New Zealanders questioned in a Government-commissioned survey reported feeling worn down by lockdown, sad and worried about the impacts of Covid-19.
More than 800 people took part in the latest Sentiment and Behaviour surveys, carried out over 10 days in July and September.
"Neutral" and "sad" were the top two emotions people reported in September, compared to "neutral" and "joy" in July and May.
In September, 27 per cent of people reported they felt "sad" - up 12 percentage points from July.
When asked why, 18 per cent said "lockdown fatigue"; in Auckland, that jumped to 35 per cent.
In July, 33 per cent of respondents thought their life was worse than before Covid-19. In September, this rose to 52 per cent.
Those who felt their life was worse were significantly more likely to be 55 and over (43 per cent) and significantly less likely to be under 35 (24 per cent).
Overall in September about 70 per cent of people reported feeling the country was heading in the right direction with the Covid-19 response, a drop from 75 per cent in May when the country was at alert level 1. This figure stayed relatively stable throughout the survey period.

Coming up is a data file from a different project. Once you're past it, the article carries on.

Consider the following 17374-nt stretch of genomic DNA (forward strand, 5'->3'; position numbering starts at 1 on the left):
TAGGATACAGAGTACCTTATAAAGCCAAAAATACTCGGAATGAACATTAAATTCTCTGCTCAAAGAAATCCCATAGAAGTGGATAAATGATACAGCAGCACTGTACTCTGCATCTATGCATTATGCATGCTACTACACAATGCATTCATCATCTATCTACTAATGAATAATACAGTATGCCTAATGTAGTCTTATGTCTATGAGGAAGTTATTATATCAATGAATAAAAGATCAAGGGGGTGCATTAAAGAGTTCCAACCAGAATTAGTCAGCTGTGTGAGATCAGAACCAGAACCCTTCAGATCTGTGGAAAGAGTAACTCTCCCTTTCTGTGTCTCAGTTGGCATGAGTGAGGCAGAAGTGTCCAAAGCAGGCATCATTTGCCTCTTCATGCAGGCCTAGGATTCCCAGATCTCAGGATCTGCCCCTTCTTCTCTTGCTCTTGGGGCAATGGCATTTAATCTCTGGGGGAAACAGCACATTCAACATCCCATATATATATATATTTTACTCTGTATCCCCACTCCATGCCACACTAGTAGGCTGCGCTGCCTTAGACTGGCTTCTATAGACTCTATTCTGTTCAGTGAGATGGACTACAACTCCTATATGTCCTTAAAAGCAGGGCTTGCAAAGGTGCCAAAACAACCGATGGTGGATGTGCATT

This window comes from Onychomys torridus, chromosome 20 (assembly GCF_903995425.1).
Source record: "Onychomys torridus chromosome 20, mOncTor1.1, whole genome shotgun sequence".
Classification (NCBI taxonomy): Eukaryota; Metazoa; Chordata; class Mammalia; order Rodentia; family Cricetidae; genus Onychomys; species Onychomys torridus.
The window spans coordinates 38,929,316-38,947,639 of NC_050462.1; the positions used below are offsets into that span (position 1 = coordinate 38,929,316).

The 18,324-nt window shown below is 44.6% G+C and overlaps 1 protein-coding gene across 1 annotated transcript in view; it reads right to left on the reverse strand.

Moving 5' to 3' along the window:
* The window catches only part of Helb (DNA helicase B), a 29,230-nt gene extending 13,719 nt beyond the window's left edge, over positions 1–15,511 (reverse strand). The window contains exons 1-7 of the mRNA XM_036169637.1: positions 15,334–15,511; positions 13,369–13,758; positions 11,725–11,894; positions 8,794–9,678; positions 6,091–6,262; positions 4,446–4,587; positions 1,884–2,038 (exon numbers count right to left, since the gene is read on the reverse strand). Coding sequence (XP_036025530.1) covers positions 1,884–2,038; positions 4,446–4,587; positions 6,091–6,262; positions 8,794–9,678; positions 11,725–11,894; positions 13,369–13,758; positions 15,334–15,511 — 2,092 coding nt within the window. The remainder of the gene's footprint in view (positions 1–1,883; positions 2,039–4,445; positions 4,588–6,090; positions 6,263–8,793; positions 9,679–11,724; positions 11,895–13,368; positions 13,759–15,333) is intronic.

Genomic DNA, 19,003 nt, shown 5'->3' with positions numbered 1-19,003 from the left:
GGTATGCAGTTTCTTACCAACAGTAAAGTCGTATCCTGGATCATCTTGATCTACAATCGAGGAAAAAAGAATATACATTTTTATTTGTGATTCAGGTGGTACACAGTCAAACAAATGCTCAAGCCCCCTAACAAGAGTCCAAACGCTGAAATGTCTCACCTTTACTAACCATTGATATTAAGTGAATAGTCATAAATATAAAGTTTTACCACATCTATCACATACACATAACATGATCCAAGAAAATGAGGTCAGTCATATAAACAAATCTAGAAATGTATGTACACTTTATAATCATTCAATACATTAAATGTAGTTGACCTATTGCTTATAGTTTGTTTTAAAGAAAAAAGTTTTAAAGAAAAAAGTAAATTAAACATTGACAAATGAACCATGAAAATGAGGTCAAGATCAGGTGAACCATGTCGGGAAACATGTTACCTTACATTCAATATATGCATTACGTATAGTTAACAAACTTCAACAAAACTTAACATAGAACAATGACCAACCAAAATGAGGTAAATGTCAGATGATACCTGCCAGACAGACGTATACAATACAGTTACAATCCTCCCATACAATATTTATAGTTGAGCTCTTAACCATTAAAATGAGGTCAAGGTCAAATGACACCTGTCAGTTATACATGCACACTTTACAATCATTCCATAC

Not knowing when we will return to normal was one of the top five concerns in September, with 47 per cent of people citing it as a "top-of-mind impact" of Covid-19, up 14 percentage points since July.
Concerns also rose in September around the long-term impacts of Covid-19, including access to education, mental health impacts and the welfare of lower socio-economic areas.
Covid-19 Group deputy chief executive Cheryl Barnes said a constant challenge was the unknowns.
The September research reflected a difficult time for many, with alert level 4 restrictions in place in Auckland, the rest of New Zealand at alert level 2 after three weeks at higher alert levels, and with much uncertainty and concern around the Delta outbreak and the next steps, she said.